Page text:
Import/ Export: Tommy Kitson.

Quick introduction on who you are and where you began boogin’?

Tom Kitson- originally from Christchurch, New Zealand. Got the surf travel bug while at University and ended up spending most of my student loan on my annual 2 months in Indonesia. After teaching for a couple of years and completely a full dry season in Indonesia I was convinced to head to the U.K for 6 months.

I ended up landing a Head of PE job at an inner London school and what was meant to be a 6 month trip ended 14 years later. Three months of annual paid holidays for being a teacher allowed me to get my surf fix- Hossegor, Morroco, Canary Islands, Indo, Sri Lanka and Portugal. Every holiday I was abroad chasing waves.

What prompted you to move countries?

Covid and not being able to travel put life in perspective. I was counting down the days to my next school holiday(surf trip)I also had the pleasure of a new boss whose vision I was not aligned with.

Before arriving in your new country what did you think it would be like?

I assumed that everything would be perfect and easy. I think we all look at fresh starts this way.

Portugal.

Have these expectations been confirmed or altered?

I love Peniche, Portugal but it does take time getting used to Portuguese systems. In some ways it’s like Indonesia- you go to a government organisation and you get different answers depending who you speak to and on what day. The only difference is that you can’t pay to get an issue sorted. It literally took months to simply get registered at the doctors. They just kept saying no whenever I turned up with the correct details(passport ,proof of address etc). Luckily I found a lady online who sorted it for me so I could switch my U.K. Covid passport so that I get into Indo. To this day I don’t know how she convinced them.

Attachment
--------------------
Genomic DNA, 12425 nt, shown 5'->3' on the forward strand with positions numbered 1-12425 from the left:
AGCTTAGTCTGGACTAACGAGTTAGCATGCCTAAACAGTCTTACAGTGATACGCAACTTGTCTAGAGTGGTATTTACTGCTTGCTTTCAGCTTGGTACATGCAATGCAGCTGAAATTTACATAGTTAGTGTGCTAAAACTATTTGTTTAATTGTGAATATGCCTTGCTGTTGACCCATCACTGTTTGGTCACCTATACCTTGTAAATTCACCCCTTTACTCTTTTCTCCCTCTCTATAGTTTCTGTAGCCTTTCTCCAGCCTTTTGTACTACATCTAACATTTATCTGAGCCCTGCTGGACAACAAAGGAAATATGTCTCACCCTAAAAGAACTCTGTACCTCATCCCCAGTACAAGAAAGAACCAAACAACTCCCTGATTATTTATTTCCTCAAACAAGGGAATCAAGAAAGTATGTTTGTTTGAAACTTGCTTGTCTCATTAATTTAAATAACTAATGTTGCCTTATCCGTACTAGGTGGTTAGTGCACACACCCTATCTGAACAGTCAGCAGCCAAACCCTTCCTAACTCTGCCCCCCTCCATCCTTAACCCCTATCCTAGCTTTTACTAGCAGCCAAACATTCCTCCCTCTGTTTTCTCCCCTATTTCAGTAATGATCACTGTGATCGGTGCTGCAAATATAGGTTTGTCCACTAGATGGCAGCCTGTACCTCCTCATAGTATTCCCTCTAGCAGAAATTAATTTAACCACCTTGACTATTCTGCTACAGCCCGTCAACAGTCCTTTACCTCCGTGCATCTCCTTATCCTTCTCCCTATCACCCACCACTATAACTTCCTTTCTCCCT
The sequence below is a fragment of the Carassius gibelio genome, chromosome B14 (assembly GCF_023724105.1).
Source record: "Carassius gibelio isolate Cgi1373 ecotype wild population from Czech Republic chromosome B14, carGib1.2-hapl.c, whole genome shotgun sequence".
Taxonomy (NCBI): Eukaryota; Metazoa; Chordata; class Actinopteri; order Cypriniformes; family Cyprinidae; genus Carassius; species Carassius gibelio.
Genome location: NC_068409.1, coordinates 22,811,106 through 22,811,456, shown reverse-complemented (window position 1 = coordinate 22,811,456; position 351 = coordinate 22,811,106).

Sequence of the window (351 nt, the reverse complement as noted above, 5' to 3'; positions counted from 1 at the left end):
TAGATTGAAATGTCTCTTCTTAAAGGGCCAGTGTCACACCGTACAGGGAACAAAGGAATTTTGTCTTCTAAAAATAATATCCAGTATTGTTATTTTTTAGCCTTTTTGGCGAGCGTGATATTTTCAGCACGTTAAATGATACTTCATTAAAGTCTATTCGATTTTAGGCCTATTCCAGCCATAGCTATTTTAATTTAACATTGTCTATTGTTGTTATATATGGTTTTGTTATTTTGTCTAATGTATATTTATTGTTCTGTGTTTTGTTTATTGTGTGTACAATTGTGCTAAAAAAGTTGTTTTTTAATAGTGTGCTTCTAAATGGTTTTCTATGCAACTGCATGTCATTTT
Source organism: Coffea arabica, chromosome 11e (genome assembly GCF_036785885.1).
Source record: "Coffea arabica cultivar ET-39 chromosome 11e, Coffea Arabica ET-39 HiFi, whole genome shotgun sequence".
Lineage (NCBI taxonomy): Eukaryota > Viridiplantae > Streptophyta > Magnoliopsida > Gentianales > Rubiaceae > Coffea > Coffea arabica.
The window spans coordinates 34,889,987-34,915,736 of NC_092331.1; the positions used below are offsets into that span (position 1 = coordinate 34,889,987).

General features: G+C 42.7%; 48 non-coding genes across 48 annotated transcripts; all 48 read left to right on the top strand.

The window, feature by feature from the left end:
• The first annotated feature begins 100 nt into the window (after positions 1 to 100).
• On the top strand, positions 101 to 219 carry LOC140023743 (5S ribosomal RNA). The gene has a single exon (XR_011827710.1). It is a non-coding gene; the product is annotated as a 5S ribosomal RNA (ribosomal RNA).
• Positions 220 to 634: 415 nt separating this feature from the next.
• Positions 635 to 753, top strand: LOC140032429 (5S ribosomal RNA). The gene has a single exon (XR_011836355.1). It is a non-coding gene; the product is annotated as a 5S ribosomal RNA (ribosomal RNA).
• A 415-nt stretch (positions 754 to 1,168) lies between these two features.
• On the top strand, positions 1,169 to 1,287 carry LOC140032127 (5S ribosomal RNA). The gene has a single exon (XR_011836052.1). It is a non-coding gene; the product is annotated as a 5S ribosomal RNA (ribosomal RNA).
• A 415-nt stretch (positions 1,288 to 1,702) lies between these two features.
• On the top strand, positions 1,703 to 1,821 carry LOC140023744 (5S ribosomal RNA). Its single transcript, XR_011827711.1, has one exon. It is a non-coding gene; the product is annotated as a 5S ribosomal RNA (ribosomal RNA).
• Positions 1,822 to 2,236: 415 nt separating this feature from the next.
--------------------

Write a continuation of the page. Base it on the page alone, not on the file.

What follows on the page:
What do you love about your new home?

The plan is to splt my time between Portuguese(9 months), Indo (3 months dry season) each year. I’m extremely lucky to have a partner who is on the same page as me on work/life balance.

I live directly over the dunes of Supertubos which is an amazing boog wave. Kiwis and Aussies love a dawny, it seems the Portuguese are not on the same page so you normally get pumping surf without the crowds at first light. The local boogs are also next level. I would dear to say that the level of the average boog in Portugal would be higher than anywhere else in the world. The top riders blow my mind. Only a matter of time before there is a Portuguese world champion.

Portuguese bread is unreal. Baked fresh through out the day at the local bakery. Eating and drinking out is also cheap compared to U.K. and Australasia. Think €1 beers and €5 mains.

Baleal in Peniche reminds me of Byron bay If that’s your vibe.


What do you miss about your old home country?

Mates, family, pies and lasagne toppers (it’s a NZ thing).

Have these expectations been confirmed or altered?

I love Peniche, Portugal but it does take time getting used to Portuguese systems. In some ways it’s like Indonesia- you go to a government organisation and you get different answers depending who you speak to and on what day. The only difference is that you can’t pay to get an issue sorted. It literally took months to simply get registered at the doctors. They just kept saying no whenever I turned up with the correct details(passport ,proof of address etc). Luckily I found a lady online who sorted it for me so I could switch my U.K. Covid passport so that I get into Indo. To this day I don’t know how she convinced them.